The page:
Quality management systems and standards have also been implemented to govern all departments within the Ministry.

 

  1. Learning Environments

Infrastructure

The model of public-school buildings with all its technical specifications is constructed on an equal footing all over the Sultanate. That said, there is a need to develop the facilities provided to students with special needs and determine facilities related to means of transportation for students with disabilities from and to schools. There is also a need to develop the measures related to providing healthy nutrition, security and safety procedures in schools, and students’ means of transportation.

The facilities in some schools implementing the inclusive education programme have also been improved, in addition to coordinating with specialists from the Ministry of Health to conduct periodic comprehensive checks for students and provide appropriate healthy meals for students. The Ministry of Health has also developed a nutrition programme with a system to track children's nutrition, health and treatment history, and for each school a full-time nurse is available to connect the school with the health center, especially in schools that have preparation classes.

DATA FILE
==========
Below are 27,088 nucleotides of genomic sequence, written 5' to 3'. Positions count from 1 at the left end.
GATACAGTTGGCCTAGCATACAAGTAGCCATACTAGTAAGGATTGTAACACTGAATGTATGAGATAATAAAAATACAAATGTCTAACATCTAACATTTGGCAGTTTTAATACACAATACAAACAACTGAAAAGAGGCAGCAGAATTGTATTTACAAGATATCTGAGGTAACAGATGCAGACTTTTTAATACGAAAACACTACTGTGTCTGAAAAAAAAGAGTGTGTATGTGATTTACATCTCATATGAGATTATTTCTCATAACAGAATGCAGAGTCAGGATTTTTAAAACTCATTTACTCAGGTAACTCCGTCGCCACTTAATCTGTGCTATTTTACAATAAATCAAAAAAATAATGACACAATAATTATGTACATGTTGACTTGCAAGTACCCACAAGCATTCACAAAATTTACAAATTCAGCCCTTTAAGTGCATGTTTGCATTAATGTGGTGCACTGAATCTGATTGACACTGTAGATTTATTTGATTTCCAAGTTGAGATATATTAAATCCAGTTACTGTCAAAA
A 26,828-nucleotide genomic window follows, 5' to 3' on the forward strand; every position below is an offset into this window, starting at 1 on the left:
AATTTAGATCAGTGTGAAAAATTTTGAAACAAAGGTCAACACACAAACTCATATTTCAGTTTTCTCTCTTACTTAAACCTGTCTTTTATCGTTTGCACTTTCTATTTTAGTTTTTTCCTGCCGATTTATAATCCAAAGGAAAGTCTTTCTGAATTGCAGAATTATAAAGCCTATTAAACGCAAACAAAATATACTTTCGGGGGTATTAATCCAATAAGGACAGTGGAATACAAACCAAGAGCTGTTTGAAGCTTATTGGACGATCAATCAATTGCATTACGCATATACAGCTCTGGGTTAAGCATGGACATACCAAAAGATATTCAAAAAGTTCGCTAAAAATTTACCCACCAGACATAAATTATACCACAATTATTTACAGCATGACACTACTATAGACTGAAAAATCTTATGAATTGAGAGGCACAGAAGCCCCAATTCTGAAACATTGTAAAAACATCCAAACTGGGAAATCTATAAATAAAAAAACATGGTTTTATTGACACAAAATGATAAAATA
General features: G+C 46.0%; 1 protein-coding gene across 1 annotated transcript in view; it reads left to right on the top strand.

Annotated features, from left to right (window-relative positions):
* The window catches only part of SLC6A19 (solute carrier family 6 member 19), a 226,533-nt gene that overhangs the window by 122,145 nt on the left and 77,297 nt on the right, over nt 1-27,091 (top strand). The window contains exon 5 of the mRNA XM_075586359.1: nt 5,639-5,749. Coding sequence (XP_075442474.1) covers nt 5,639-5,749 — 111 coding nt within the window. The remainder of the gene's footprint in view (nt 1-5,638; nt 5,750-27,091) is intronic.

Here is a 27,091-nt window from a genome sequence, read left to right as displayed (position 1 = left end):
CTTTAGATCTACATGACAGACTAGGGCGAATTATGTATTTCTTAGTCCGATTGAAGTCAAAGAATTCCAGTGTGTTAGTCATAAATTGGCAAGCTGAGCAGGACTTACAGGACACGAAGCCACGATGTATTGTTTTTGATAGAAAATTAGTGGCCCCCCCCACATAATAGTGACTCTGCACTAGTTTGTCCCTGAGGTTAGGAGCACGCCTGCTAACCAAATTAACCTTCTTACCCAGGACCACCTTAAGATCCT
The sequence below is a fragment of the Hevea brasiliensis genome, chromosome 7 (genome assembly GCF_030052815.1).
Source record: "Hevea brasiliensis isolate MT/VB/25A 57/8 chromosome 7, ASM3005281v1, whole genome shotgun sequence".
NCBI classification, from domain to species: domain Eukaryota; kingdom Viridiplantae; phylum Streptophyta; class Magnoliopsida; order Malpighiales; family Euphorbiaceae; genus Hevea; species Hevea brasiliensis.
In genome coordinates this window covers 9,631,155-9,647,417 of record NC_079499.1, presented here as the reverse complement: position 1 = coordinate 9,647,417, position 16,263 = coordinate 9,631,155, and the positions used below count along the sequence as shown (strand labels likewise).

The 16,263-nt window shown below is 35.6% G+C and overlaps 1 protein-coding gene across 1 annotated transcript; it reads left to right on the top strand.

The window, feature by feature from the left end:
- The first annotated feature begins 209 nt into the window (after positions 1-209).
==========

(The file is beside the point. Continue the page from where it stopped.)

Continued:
Educational activities

A number of educational activity programmes and competitions are provided to allow students to practice their hobbies and satisfy their psychological and intellectual needs, besides providing them with opportunities to communicate with each other and with the school and local community, participate in the community, and acquire many positive behavior patterns outside the classroom. Students also gain experiences and skills related to the principles of elections, shura and democracy through mini elections that form a board of directors of the class each semester or the student council. This is implemented as part of the class management (Reyada) and educational activities programmes.

Teaching and learning practices